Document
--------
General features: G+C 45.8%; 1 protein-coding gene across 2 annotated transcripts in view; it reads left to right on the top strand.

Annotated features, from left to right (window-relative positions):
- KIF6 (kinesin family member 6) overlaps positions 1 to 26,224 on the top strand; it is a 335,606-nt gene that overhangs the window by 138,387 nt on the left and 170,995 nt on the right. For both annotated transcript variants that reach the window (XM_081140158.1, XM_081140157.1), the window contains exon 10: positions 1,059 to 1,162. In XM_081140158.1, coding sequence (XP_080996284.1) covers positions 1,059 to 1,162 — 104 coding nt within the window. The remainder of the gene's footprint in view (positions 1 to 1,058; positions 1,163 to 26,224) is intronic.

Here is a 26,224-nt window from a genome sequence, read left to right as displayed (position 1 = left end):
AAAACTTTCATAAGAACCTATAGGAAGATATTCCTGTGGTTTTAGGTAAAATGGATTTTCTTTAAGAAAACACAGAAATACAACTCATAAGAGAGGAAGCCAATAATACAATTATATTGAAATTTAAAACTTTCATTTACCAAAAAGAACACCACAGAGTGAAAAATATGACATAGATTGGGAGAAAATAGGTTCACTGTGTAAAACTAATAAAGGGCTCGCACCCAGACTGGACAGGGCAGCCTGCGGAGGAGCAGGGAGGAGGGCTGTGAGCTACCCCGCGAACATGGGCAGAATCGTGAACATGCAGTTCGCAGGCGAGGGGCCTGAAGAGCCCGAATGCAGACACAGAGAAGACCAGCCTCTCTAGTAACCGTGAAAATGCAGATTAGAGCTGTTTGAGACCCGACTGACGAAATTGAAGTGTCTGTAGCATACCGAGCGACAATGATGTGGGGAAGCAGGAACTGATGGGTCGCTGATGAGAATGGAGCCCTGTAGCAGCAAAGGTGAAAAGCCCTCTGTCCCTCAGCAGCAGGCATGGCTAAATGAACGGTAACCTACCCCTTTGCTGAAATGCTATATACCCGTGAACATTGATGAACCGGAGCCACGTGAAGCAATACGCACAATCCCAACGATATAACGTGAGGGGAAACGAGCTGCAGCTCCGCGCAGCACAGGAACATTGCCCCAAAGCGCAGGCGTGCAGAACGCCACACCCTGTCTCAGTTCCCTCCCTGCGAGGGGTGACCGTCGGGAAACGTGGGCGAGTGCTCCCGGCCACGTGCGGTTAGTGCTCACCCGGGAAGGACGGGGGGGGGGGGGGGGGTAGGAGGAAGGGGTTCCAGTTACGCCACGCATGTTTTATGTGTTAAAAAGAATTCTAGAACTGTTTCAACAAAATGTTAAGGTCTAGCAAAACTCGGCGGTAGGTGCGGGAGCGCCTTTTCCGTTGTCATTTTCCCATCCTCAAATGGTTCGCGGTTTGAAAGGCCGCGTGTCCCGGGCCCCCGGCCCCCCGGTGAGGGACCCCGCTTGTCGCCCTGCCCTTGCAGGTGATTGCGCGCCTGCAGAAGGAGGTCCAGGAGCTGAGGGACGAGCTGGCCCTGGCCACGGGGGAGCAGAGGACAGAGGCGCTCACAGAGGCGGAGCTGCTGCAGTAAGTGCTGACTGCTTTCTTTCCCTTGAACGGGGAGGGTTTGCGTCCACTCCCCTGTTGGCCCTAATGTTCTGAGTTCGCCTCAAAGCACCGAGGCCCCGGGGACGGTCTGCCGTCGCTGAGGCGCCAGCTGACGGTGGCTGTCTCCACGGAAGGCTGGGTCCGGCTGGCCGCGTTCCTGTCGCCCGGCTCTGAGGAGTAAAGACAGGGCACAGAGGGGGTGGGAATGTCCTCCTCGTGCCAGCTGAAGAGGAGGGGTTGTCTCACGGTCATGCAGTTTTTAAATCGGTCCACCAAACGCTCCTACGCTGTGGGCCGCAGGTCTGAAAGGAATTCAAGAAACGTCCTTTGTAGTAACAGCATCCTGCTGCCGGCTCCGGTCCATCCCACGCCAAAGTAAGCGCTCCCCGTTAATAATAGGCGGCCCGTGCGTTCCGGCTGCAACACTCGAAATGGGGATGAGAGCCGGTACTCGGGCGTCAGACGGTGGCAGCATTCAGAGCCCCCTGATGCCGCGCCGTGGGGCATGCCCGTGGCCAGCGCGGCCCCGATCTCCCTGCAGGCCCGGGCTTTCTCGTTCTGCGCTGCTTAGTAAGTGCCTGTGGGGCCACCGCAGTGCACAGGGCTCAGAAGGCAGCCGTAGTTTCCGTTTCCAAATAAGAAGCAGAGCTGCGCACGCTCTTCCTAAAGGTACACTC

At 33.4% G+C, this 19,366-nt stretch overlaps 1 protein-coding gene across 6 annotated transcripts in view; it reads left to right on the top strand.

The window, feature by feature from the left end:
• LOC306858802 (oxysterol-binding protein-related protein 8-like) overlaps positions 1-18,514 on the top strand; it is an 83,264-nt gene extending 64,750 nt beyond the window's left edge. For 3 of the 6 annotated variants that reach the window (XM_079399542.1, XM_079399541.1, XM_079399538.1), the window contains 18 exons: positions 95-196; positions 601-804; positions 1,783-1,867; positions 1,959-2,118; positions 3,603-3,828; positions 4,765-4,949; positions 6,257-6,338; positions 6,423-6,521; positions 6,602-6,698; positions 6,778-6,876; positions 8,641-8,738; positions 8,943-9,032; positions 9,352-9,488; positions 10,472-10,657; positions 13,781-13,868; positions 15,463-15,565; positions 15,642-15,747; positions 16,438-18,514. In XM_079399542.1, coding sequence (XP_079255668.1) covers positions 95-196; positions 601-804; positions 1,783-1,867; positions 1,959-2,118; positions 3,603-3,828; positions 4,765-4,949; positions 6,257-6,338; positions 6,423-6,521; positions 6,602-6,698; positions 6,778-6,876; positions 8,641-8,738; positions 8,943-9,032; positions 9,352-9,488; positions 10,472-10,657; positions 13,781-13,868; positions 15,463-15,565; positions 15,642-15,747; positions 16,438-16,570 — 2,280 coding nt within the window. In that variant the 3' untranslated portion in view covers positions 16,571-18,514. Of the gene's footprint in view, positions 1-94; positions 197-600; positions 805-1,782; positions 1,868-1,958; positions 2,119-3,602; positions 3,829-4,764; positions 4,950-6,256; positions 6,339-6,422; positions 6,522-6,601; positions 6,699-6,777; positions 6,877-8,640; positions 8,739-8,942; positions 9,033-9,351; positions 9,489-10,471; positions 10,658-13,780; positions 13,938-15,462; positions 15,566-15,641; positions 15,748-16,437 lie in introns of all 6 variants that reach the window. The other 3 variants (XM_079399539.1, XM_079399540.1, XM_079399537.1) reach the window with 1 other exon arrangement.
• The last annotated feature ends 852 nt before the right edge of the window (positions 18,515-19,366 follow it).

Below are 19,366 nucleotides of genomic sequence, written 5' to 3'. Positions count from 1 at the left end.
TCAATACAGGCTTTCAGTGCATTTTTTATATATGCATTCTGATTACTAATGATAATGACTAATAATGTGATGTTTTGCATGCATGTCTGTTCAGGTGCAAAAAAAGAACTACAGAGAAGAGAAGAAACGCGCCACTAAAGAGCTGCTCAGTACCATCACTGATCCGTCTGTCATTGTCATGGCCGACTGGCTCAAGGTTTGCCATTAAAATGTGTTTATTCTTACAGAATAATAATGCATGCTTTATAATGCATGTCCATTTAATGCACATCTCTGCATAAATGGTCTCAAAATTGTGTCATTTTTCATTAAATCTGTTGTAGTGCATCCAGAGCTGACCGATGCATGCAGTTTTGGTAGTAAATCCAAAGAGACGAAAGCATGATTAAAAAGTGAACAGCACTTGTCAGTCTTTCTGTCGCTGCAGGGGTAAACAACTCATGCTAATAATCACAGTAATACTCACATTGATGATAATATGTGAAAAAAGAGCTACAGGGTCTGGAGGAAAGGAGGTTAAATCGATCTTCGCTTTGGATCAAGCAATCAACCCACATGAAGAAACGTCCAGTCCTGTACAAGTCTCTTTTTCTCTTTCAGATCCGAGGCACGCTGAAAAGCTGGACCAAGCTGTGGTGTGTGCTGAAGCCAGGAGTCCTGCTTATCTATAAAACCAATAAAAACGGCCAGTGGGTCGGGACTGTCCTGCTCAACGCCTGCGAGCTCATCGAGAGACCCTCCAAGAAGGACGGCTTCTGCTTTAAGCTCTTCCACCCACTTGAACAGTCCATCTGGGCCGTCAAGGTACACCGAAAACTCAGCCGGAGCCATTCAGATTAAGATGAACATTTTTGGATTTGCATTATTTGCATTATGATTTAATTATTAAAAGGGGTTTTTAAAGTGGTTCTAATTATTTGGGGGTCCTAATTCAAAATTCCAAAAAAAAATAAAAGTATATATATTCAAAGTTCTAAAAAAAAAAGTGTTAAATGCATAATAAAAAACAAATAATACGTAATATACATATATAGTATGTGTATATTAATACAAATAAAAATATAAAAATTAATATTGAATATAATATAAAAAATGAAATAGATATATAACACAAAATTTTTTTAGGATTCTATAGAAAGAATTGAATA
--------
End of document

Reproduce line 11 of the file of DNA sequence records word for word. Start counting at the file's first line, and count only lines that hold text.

TCAATACAGGCTTTCAGTGCATTTTTTATATATGCATTCTGATTACTAATGATAATGACTAATAATGTGATGTTTTGCATGCATGTCTGTTCAGGTGCAAAAAAAGAACTACAGAGAAGAGAAGAAACGCGCCACTAAAGAGCTGCTCAGTACCATCACTGATCCGTCTGTCATTGTCATGGCCGACTGGCTCAAGGTTTGCCATTAAAATGTGTTTATTCTTACAGAATAATAATGCATGCTTTATAATGCATGTCCATTTAATGCACATCTCTGCATAAATGGTCTCAAAATTGTGTCATTTTTCATTAAATCTGTTGTAGTGCATCCAGAGCTGACCGATGCATGCAGTTTTGGTAGTAAATCCAAAGAGACGAAAGCATGATTAAAAAGTGAACAGCACTTGTCAGTCTTTCTGTCGCTGCAGGGGTAAACAACTCATGCTAATAATCACAGTAATACTCACATTGATGATAATATGTGAAAAAAGAGCTACAGGGTCTGGAGGAAAGGAGGTTAAATCGATCTTCGCTTTGGATCAAGCAATCAACCCACATGAAGAAACGTCCAGTCCTGTACAAGTCTCTTTTTCTCTTTCAGATCCGAGGCACGCTGAAAAGCTGGACCAAGCTGTGGTGTGTGCTGAAGCCAGGAGTCCTGCTTATCTATAAAACCAATAAAAACGGCCAGTGGGTCGGGACTGTCCTGCTCAACGCCTGCGAGCTCATCGAGAGACCCTCCAAGAAGGACGGCTTCTGCTTTAAGCTCTTCCACCCACTTGAACAGTCCATCTGGGCCGTCAAGGTACACCGAAAACTCAGCCGGAGCCATTCAGATTAAGATGAACATTTTTGGATTTGCATTATTTGCATTATGATTTAATTATTAAAAGGGGTTTTTAAAGTGGTTCTAATTATTTGGGGGTCCTAATTCAAAATTCCAAAAAAAAATAAAAGTATATATATTCAAAGTTCTAAAAAAAAAAGTGTTAAATGCATAATAAAAAACAAATAATACGTAATATACATATATAGTATGTGTATATTAATACAAATAAAAATATAAAAATTAATATTGAATATAATATAAAAAATGAAATAGATATATAACACAAAATTTTTTTAGGATTCTATAGAAAGAATTGAATA